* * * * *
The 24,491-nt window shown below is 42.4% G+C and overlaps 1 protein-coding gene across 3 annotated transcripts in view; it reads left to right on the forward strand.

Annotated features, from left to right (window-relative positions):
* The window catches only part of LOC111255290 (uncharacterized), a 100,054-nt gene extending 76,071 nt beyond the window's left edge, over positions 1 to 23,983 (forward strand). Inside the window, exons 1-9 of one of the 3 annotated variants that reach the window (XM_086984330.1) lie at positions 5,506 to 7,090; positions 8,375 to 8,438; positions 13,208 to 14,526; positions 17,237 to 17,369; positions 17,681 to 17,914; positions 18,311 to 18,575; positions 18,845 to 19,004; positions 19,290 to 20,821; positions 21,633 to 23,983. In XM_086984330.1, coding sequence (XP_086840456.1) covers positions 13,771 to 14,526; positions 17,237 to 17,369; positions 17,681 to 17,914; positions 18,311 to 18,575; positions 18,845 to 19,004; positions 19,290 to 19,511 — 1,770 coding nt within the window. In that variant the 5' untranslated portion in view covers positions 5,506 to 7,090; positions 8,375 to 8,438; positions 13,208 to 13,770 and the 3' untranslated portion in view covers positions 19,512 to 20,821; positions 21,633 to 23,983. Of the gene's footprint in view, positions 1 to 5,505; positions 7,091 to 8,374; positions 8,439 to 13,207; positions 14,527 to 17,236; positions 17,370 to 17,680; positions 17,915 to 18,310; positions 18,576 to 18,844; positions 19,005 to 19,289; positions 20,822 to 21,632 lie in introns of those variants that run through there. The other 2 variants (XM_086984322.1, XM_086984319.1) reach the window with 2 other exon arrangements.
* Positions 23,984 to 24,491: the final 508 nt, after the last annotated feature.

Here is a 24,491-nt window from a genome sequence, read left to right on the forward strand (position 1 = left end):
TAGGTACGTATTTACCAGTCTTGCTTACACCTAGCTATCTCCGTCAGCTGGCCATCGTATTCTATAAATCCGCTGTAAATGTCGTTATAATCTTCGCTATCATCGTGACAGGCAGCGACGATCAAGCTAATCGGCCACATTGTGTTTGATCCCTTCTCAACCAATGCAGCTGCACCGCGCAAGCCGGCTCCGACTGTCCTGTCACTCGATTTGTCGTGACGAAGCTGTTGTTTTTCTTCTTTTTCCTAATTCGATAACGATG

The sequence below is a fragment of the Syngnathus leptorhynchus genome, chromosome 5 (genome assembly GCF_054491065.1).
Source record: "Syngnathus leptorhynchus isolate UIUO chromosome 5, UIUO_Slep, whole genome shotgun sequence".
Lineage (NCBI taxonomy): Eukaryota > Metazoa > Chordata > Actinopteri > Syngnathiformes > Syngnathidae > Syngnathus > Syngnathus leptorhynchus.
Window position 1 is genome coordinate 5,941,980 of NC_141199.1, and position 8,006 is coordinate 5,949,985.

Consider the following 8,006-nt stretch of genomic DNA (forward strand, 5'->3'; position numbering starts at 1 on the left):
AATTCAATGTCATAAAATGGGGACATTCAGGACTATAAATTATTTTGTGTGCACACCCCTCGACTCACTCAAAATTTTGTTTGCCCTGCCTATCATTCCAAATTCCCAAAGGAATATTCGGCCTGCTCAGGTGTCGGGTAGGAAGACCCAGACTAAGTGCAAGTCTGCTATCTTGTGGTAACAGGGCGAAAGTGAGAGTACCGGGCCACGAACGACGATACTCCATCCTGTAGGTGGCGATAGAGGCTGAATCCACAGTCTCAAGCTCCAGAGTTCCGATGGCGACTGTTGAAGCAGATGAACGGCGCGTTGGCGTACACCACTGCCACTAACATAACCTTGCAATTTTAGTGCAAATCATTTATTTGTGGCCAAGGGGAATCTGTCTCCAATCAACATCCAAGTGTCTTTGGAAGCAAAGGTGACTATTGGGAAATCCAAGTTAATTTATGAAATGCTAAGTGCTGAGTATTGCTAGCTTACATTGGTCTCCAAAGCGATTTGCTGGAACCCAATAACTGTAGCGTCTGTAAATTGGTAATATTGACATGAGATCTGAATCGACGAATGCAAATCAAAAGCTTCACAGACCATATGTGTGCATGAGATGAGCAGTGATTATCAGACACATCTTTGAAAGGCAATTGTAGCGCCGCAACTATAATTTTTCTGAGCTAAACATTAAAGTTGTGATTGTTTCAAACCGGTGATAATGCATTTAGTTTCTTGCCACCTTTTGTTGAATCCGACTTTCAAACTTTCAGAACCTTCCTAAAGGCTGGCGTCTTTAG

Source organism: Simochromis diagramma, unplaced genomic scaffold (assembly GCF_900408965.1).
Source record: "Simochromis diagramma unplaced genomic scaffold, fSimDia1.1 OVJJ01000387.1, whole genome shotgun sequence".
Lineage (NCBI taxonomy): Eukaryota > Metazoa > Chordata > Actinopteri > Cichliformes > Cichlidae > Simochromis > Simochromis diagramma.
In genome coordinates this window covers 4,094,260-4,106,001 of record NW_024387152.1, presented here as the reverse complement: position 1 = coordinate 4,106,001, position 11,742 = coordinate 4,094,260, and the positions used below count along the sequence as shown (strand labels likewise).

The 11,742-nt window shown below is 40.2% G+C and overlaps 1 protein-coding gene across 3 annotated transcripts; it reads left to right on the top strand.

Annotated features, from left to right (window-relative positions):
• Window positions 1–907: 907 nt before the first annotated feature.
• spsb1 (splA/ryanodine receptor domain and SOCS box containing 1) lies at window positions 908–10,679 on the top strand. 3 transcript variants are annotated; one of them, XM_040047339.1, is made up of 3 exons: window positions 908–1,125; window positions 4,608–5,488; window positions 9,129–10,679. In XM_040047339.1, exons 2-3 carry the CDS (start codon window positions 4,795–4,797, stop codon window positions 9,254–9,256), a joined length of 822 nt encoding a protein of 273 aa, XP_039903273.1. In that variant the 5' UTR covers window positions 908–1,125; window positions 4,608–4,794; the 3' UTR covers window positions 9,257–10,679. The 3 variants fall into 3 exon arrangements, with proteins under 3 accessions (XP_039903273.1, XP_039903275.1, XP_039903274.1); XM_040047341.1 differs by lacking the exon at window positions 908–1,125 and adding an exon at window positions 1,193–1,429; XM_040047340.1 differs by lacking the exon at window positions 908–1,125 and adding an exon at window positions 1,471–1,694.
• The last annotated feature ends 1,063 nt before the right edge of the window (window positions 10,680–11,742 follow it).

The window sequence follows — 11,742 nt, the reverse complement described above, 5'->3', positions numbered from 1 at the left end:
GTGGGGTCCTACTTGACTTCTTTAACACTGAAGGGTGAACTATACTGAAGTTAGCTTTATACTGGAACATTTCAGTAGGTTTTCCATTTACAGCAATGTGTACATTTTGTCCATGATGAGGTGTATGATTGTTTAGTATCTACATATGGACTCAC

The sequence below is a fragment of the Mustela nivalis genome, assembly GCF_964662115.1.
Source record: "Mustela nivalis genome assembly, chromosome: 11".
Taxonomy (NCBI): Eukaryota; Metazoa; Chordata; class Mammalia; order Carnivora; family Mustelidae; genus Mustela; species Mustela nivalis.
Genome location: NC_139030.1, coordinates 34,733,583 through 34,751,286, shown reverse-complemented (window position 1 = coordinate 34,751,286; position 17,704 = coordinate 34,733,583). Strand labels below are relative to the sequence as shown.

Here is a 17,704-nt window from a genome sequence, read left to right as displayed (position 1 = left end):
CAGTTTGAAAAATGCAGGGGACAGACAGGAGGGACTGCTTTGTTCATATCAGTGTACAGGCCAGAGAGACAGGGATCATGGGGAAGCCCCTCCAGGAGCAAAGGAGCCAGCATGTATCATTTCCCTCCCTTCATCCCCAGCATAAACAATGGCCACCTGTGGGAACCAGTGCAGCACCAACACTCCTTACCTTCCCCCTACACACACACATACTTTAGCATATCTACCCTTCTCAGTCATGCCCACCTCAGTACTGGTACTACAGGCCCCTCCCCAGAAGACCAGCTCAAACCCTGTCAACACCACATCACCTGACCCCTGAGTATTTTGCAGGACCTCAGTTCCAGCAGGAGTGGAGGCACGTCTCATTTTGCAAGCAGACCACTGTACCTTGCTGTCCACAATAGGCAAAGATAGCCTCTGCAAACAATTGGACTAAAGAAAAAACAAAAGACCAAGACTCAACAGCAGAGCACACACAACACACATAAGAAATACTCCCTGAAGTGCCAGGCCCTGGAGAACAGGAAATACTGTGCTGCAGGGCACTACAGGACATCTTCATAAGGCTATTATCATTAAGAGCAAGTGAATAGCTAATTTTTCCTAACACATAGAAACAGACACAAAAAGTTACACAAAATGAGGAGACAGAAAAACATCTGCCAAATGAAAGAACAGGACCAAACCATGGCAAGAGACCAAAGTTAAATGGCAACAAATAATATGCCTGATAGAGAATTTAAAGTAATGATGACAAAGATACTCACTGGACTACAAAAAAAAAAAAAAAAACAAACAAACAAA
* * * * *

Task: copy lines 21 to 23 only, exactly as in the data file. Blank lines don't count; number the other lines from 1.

• The last annotated feature ends 1,063 nt before the right edge of the window (window positions 10,680–11,742 follow it).

The window sequence follows — 11,742 nt, the reverse complement described above, 5'->3', positions numbered from 1 at the left end:
GTGGGGTCCTACTTGACTTCTTTAACACTGAAGGGTGAACTATACTGAAGTTAGCTTTATACTGGAACATTTCAGTAGGTTTTCCATTTACAGCAATGTGTACATTTTGTCCATGATGAGGTGTATGATTGTTTAGTATCTACATATGGACTCAC